If you have a teeth-cleaning scheduled, you may have to wait a while. However, what do you do if you have an urgent dental problem to take care of during this time of Coronavirus scare? Read this article to learn more about Coronavirus and how it affects dentistry.
How does coronavirus spread?
We are right now going through an unprecedented time, it almost seems like we’re living in a dystopian setting. However, it helps to learn all you can about the situation so you can take necessary precautions without being in panic all the time.
All over the world, the first and foremost concern is to stop the virus from spreading to more people. The Coronavirus spreads through respiratory droplets – or tiny droplets of saliva that fly through the air when you sneeze, cough, or even talk.
The normal procedures of dental work produce aerosols consisting of tiny droplets of saliva and/or blood in the air. This is what happens in the dentist’s office where he or she is required to use drill in cleaning or scaling of teeth.
There are currently some restrictions in place for dental treatments in line with standards for prevention of infection. You can still visit the dentist in case of emergencies such as a knocked-out tooth, however, optional procedures may be delayed. If you are not sure whether your dental issue is an emergency or not, give your dentist a call to find out.
Why are restrictions in place for limited dental treatment?
Dentists are trained to follow very strict infection control precautions. During all dental procedures, precautions are taken to lower the risk of transmitting infectious diseases. Dentists are trained to observe this sanitary discipline all the time while they work with patients assuming that patients may have an infection, and even if the patient is healthy and normal. These precautions keep both the dentists and the patients safe.
But the Coronavirus pandemic has changed the scene drastically. There is very heightened risk of aerosols affecting the dental staff, by landing on the work surfaces, which will put the staff and the next patient to high risk of contracting the disease if the previous patient was a carrier of the virus, even if they did not seem symptomatic. Because of asymptomatic patients, the risk of transmission is even higher because people around the asymptomatic person are unaware of the fact that they are at a risk of getting the disease from unsuspected source.
Normal dental care like checkups, teeth whitening, polishing teeth etc. can wait. It is not a blanket ban on work. We just have to put routine examinations and treatments on hold, and attend to dental emergencies only.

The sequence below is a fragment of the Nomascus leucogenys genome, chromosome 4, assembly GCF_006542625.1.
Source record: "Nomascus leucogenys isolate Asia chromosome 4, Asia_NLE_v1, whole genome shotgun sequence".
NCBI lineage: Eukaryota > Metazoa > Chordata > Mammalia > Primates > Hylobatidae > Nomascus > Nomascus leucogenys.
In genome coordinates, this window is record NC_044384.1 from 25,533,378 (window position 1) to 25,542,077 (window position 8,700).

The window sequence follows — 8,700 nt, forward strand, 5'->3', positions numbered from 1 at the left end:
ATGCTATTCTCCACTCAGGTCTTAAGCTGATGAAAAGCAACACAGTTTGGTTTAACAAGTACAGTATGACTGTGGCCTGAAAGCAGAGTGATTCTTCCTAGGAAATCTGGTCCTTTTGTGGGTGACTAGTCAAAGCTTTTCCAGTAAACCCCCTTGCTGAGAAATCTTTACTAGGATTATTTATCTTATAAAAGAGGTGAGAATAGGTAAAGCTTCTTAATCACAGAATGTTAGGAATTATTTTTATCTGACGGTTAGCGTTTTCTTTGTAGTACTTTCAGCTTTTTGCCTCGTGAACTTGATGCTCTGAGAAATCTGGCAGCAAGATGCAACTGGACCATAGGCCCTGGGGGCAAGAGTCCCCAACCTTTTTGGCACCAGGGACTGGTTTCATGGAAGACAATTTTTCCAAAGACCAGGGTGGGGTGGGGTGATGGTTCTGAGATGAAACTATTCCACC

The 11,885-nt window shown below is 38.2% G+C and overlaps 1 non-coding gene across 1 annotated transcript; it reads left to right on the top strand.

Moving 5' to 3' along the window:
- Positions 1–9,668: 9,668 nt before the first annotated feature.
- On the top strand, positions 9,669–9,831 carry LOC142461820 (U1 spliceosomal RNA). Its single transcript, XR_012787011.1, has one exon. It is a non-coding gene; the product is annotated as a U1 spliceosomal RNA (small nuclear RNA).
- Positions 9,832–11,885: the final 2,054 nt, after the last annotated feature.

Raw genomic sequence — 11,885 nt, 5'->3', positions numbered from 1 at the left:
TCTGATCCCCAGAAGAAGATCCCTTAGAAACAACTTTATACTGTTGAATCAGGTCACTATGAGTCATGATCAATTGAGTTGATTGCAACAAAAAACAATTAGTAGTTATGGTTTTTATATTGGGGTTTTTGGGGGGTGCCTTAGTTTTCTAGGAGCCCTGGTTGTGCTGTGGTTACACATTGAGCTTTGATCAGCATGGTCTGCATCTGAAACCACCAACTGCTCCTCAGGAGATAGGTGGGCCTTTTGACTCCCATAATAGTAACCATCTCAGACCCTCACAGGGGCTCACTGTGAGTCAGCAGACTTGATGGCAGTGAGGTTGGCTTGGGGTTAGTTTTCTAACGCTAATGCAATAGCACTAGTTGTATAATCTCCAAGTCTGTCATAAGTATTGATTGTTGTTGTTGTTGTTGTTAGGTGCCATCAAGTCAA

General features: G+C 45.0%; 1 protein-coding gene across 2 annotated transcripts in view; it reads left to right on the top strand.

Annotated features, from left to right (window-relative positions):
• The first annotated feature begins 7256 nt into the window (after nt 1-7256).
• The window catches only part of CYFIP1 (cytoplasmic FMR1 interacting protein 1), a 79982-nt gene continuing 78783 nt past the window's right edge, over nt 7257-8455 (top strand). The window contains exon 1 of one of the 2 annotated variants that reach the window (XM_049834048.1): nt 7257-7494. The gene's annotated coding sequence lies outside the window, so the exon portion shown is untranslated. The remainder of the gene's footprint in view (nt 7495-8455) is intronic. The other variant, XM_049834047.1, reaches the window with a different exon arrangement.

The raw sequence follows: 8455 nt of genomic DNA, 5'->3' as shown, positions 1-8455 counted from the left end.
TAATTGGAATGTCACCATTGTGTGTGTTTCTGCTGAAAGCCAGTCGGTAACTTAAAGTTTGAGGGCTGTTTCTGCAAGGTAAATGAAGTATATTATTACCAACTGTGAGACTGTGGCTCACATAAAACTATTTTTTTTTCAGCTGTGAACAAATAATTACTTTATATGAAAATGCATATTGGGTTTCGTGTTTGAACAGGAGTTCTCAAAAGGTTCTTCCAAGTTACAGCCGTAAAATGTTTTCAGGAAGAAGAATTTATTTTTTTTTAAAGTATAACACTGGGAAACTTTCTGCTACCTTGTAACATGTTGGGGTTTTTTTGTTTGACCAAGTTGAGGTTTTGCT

What amounts to routine dental care?
- Teeth whitening
- Teeth polishing and scaling
- Dental fillings
- Dental crown fitting
- Bridges and braces
- Teeth extractions (if not painful and is an optional procedure)
- Broken and chipped teeth treatments
- Bad breath called halitosis
What would amount to be dental emergency?
- Dental emergency means requirement of urgent care threatening the survival of the patient or causing unbearable pain which cannot be controlled by painkillers.
- Root canal or tooth extraction are allowed when the patient is in great pain caused by nerve damage in the tooth.
- Treatments are allowed to patients who have suffered damage to upper front teeth accidentally where filling may be needed.
- Ulcer management in the gums and mouth where bleeding or great pain is associated
- Provision of dental care to patients suffering from other diseases which may require dental treatment to stop further deterioration of health
- Managing patients whose dental problems may affect their cultural or social problems resulting in quick development and become worse.
- For medical emergency referred by another doctor for the survival of the patient.
If someone diagnosed with COVID19 has a dental emergency, then they should call the dentist and let the dentist know that they have been tested positive for coronavirus. They will be connected to a hospital where there are provisions for disease control in addition to dental care treatment. They can also be treated in a dental facility where special infection control machinery has been set up.
How to deal with the current situation
The coronavirus pandemic is likely to continue for some more time. It is advisable to take extra care of your teeth during this time to nip problems in the bud and prevent other issues.
It is vital to follow a rigid dental care routine to avoid any dental emergency. Follow a healthy balanced diet. Avoid sugary treats, and do not compromise on your brushing and flossing routine.
Do not lose hope. Together, we will survive this.